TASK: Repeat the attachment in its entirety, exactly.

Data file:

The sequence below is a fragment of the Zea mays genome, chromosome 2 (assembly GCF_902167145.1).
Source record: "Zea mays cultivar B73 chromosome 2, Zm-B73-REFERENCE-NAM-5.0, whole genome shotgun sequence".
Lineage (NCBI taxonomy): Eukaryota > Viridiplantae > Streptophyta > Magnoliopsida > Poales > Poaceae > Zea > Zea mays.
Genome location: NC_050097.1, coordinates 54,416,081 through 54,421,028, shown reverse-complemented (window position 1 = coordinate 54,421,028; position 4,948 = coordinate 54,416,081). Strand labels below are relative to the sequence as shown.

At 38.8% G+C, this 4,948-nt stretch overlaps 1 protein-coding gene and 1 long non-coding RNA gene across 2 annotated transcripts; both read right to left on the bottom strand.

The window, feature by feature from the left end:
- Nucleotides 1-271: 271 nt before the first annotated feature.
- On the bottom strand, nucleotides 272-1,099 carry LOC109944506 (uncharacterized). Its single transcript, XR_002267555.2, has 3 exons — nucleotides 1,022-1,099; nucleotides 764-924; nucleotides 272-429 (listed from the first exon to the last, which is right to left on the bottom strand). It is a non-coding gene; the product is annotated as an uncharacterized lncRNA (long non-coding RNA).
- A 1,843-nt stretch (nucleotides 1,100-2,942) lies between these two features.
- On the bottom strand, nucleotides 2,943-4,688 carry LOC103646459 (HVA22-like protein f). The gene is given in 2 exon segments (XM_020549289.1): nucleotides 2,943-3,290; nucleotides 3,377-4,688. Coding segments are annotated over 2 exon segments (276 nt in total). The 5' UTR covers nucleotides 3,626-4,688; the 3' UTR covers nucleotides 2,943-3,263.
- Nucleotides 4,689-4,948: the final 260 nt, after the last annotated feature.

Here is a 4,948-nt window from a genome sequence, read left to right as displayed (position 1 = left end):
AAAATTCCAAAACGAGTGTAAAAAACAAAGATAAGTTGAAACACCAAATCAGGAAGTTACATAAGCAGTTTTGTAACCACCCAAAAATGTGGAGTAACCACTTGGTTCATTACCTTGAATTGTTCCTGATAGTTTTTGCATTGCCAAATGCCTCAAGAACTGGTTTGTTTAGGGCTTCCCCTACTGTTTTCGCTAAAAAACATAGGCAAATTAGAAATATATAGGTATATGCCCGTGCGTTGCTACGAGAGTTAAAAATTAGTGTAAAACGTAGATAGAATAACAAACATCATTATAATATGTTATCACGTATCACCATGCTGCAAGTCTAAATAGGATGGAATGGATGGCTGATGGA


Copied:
The sequence below is a fragment of the Zea mays genome, chromosome 2 (assembly GCF_902167145.1).
Source record: "Zea mays cultivar B73 chromosome 2, Zm-B73-REFERENCE-NAM-5.0, whole genome shotgun sequence".
Lineage (NCBI taxonomy): Eukaryota > Viridiplantae > Streptophyta > Magnoliopsida > Poales > Poaceae > Zea > Zea mays.
Genome location: NC_050097.1, coordinates 54,416,081 through 54,421,028, shown reverse-complemented (window position 1 = coordinate 54,421,028; position 4,948 = coordinate 54,416,081). Strand labels below are relative to the sequence as shown.

At 38.8% G+C, this 4,948-nt stretch overlaps 1 protein-coding gene and 1 long non-coding RNA gene across 2 annotated transcripts; both read right to left on the bottom strand.

The window, feature by feature from the left end:
- Nucleotides 1-271: 271 nt before the first annotated feature.
- On the bottom strand, nucleotides 272-1,099 carry LOC109944506 (uncharacterized). Its single transcript, XR_002267555.2, has 3 exons — nucleotides 1,022-1,099; nucleotides 764-924; nucleotides 272-429 (listed from the first exon to the last, which is right to left on the bottom strand). It is a non-coding gene; the product is annotated as an uncharacterized lncRNA (long non-coding RNA).
- A 1,843-nt stretch (nucleotides 1,100-2,942) lies between these two features.
- On the bottom strand, nucleotides 2,943-4,688 carry LOC103646459 (HVA22-like protein f). The gene is given in 2 exon segments (XM_020549289.1): nucleotides 2,943-3,290; nucleotides 3,377-4,688. Coding segments are annotated over 2 exon segments (276 nt in total). The 5' UTR covers nucleotides 3,626-4,688; the 3' UTR covers nucleotides 2,943-3,263.
- Nucleotides 4,689-4,948: the final 260 nt, after the last annotated feature.

Here is a 4,948-nt window from a genome sequence, read left to right as displayed (position 1 = left end):
AAAATTCCAAAACGAGTGTAAAAAACAAAGATAAGTTGAAACACCAAATCAGGAAGTTACATAAGCAGTTTTGTAACCACCCAAAAATGTGGAGTAACCACTTGGTTCATTACCTTGAATTGTTCCTGATAGTTTTTGCATTGCCAAATGCCTCAAGAACTGGTTTGTTTAGGGCTTCCCCTACTGTTTTCGCTAAAAAACATAGGCAAATTAGAAATATATAGGTATATGCCCGTGCGTTGCTACGAGAGTTAAAAATTAGTGTAAAACGTAGATAGAATAACAAACATCATTATAATATGTTATCACGTATCACCATGCTGCAAGTCTAAATAGGATGGAATGGATGGCTGATGGA